When KDFC, the popular commercial classical radio station, was sold to the University of Southern California in January and bumped down to 90.3, the nonprofit end of the dial, hundreds of thousands of classical music fans lost the ability to hear the station’s offerings, thanks to the downgraded signal strength.
But that was not the only local effect of the sale. For over three decades, 90.3 had been home to the much-loved University of San Francisco radio station KUSF, which was yanked off the airwaves to make room for KDFC when U.S.F. sold its license to U.S.C. for $3.75 million.
In the days and months after the abrupt sale, fans of KUSF gathered support and started an ad-hoc streaming service called KUSF-in-Exile.
But even with the public interest, most people thought the Federal Communications Commission would approve the sale; that regulatory agency rarely blocks transactions and makes it a point not to weigh in on the content of the programming.
Now, though, more than six months after KUSF went off the air, that easy approval is not such a sure bet.
In late June, the commission sent an unusual “letter of inquiry” to U.S.F. and to the Classical Public Radio Network, the nonprofit largely owned by U.S.C. that was set up to manage the now-public KDFC. Media observers speculate that the move may signal that the F.C.C. will use the KUSF situation as an occasion to sharpen regulation of national noncommercial radio.
Brenda Barnes, president of U.S.C. Radio, called the 15-question letter “unprecedented.” John Crigler, a communications lawyer in Washington, said, “Whatever the F.C.C. decides will have some kind of ramification for every noncommercial station going forward.” The machinations inside the agency are difficult to discern. There is no set time for the commission to make a ruling and no clear understanding about what its members are trying to determine in parsing the details of the KUSF sale.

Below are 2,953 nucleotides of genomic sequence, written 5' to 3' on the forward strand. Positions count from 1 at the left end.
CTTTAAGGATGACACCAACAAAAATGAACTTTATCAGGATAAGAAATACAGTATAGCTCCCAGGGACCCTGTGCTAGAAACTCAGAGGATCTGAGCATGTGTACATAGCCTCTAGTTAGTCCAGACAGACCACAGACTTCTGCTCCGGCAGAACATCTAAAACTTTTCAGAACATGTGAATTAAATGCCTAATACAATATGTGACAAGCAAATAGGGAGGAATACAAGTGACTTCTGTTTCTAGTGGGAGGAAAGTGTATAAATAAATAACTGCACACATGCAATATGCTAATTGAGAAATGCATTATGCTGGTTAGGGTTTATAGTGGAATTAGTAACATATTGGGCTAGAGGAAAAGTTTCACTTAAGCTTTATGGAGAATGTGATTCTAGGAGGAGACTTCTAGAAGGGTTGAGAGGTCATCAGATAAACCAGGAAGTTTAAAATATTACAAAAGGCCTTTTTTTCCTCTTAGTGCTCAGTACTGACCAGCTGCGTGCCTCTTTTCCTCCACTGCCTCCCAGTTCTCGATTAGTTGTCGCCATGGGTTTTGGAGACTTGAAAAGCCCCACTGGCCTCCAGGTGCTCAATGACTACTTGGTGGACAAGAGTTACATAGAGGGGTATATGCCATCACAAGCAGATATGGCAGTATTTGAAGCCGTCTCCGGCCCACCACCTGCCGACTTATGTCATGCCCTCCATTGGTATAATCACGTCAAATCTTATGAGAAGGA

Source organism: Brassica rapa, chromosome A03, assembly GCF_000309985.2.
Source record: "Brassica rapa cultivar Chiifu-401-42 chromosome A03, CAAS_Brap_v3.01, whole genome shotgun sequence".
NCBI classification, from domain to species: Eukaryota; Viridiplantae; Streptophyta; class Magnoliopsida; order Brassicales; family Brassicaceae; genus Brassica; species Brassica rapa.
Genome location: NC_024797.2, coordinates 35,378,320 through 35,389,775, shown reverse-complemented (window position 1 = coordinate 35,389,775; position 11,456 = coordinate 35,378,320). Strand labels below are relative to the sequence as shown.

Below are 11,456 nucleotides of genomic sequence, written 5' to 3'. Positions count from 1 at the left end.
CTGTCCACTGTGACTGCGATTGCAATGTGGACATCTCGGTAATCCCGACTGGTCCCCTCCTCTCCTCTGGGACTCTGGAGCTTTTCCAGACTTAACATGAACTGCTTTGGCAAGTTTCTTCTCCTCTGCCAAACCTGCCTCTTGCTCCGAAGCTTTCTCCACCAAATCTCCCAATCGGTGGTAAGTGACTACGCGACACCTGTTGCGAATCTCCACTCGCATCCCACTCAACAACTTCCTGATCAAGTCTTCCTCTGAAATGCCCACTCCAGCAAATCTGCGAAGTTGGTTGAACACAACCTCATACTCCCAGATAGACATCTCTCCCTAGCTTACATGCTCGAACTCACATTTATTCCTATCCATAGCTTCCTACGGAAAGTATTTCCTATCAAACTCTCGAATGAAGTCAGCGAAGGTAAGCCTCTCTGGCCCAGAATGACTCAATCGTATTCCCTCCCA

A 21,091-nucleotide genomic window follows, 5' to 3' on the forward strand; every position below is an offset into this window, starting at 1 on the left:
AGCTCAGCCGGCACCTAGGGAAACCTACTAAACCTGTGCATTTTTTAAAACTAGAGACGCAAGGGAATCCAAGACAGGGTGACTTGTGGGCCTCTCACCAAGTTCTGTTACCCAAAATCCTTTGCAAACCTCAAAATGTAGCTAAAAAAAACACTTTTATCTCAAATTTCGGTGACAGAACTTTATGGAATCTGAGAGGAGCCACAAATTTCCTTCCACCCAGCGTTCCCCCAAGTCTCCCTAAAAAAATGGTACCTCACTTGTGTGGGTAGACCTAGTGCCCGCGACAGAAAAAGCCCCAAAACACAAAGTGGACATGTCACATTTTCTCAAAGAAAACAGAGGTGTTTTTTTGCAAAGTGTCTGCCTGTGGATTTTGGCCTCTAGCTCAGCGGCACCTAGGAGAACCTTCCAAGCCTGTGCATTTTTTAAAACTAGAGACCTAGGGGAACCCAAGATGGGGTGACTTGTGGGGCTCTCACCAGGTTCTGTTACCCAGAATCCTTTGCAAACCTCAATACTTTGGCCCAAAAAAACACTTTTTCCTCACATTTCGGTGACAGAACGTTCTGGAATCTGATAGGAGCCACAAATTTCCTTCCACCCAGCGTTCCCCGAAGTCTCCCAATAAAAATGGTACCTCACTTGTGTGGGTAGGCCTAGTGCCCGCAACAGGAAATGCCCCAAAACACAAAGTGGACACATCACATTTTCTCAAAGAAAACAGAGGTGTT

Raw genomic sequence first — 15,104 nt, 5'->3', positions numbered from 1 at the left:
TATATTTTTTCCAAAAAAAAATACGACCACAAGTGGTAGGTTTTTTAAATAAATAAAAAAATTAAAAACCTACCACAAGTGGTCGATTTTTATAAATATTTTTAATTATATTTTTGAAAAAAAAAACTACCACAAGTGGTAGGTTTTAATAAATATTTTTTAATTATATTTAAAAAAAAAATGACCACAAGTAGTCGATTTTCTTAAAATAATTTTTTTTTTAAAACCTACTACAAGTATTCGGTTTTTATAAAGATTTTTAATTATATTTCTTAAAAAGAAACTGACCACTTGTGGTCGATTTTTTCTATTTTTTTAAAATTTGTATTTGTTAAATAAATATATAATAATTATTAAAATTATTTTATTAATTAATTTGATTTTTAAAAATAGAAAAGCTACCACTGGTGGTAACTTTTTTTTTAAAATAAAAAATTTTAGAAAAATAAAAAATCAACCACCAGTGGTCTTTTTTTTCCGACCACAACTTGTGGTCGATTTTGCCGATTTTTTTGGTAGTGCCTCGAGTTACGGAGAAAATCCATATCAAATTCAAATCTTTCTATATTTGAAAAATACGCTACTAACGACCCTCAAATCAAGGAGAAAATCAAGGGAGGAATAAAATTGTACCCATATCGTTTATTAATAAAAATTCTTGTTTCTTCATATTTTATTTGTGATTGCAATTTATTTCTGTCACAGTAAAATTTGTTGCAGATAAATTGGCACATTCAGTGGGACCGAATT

The agency declined to comment on the pending case.
All that can be ascertained about its position is in the letter, which those from all sides of the issue are scrutinizing with Talmudic zeal.
“The key there is that this letter came out of the media bureau,” Ms. Barnes said. “That signals to me that they are looking at a policy issue. What that issue is, we don’t know.”
The letter included several requests. It asked for a year’s worth of e-mails between the parties related to the sale and for information relating to the operating agreements between the two universities, among other materials.
Friends of KUSF, the group that has raised about $40,000 to legally contest the sale, had previously submitted documents to the commission claiming that U.S.F. had destroyed the station’s studios, and could not oversee or originate the broadcast during the transition period before agency approval, as F.C.C. rules dictate.
In early August, the universities replied to the letter of inquiry, dismissing concerns about the state of the KUSF studio and refusing to submit the requested e-mails.
In a strong rebuttal, two lawyers for Friends of KUSF, Alan Korn and Peter Franck, called the answers to the agency’s questions “deceptive.” The group has called for a hearing. It hopes the F.C.C. will expand its oversight of noncommercial radio transactions, which, thanks to a bad economy and big audiences for public radio, have been a booming market.
Universities like U.S.F., Vanderbilt and Rice are selling their stations, turning their homegrown programming over to National Public Radio or nonprofits like KUSC, which owns a network of stations in California.
“It basically comes down to media consolidation,” said Tracy Rosenberg, executive director of Media Alliance, a media watchdog based in the Bay Area that drafted a letter in July asking the F.C.C. to hold an inquiry on noncommercial-radio sales. Thirty other media and music organizations also signed the letter.
“It’s not only KUSF — it’s an ongoing problem, and it’s going to get worse,” Ms. Rosenberg said. “I hope that U.S.F. is a test case for examining these issues.”